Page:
Here is a taste of Edward Tian’s article in the Princeton student newspaper:
John M. Murrin, professor of history emeritus at the University, died at the age of 84 on May 2 at the Robert Wood Johnson Hospital in Hamilton due to the novel coronavirus. He is survived by Mary Murrin, his wife of 52 years.
Murrin was the former president of the Society for Historians of the Early American Republic, a prolific essayist and author of “Rethinking America: From Empire to Republic,“ and a beloved mentor in the scholarly community.
“John was the life of the department,” said professor of history Sean Wilentz, who was a colleague of Murrin for over thirty years.
“He was the most generous and open hearted mentor,” added James Dun, assistant dean of the college and a former graduate student of Murrin turned colleague in the history department. “He never wanted to be the smartest one in the room, in fact he would say that. But he always had insights that made everyone’s jaw drop.”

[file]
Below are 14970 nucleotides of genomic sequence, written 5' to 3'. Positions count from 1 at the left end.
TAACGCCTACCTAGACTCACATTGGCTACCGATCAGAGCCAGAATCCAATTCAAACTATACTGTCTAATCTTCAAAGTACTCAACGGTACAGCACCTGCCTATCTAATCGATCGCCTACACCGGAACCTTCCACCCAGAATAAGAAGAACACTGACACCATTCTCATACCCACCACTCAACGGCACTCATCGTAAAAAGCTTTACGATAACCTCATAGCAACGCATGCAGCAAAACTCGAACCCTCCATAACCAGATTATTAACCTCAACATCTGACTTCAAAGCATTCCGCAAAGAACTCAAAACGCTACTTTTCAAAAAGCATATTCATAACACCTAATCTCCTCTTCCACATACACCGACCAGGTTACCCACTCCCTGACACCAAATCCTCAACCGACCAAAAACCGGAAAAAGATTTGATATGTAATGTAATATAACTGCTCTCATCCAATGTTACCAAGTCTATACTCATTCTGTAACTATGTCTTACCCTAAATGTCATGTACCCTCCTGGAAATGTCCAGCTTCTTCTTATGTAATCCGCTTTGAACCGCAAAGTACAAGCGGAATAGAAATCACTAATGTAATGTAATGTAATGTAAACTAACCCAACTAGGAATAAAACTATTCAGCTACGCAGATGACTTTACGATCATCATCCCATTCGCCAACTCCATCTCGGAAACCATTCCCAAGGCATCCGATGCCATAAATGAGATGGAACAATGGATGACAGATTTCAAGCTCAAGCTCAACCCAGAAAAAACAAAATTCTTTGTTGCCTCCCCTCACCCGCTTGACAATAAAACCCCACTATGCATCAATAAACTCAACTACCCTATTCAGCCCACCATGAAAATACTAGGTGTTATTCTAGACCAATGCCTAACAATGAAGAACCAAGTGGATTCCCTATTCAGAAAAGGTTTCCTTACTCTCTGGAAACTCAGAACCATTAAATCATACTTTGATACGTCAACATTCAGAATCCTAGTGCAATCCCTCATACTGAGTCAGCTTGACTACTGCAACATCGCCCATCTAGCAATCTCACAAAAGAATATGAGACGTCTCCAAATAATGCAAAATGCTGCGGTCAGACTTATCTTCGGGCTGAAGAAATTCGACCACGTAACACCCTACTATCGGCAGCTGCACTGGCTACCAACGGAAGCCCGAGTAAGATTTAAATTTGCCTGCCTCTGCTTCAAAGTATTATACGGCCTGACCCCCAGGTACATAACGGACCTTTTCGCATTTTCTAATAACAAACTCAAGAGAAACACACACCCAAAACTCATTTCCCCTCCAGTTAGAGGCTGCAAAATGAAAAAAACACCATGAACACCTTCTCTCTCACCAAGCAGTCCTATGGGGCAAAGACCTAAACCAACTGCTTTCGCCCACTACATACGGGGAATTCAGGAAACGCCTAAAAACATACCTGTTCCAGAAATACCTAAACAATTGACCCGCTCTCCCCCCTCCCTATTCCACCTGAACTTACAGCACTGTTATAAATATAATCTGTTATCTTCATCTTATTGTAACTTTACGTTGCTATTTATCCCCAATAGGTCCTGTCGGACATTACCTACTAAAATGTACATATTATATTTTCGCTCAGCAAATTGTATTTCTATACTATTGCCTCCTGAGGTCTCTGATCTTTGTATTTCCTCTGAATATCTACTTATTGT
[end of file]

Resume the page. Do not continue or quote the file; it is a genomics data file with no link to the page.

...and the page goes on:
Murrin was so generous with his time that “he took as many or more graduate students than any other faculty,” said Dun. The reason he was able to do this: Murrin was “a man of many hyphens” — an “early-modern-anglo-american-historian” — and so well-read that he was a master of multiple fields.
In addition to his graduate students, many more historians called him a mentor, evident in an outpouring of support and condolences over Twitter this past week.
“There’s a motto in academia — everyone here is smart; you can distinguish yourself by being kind. No one embodied this motto more than John,” tweeted Kevin Kruse, professor of history at the University.
Read the rest here.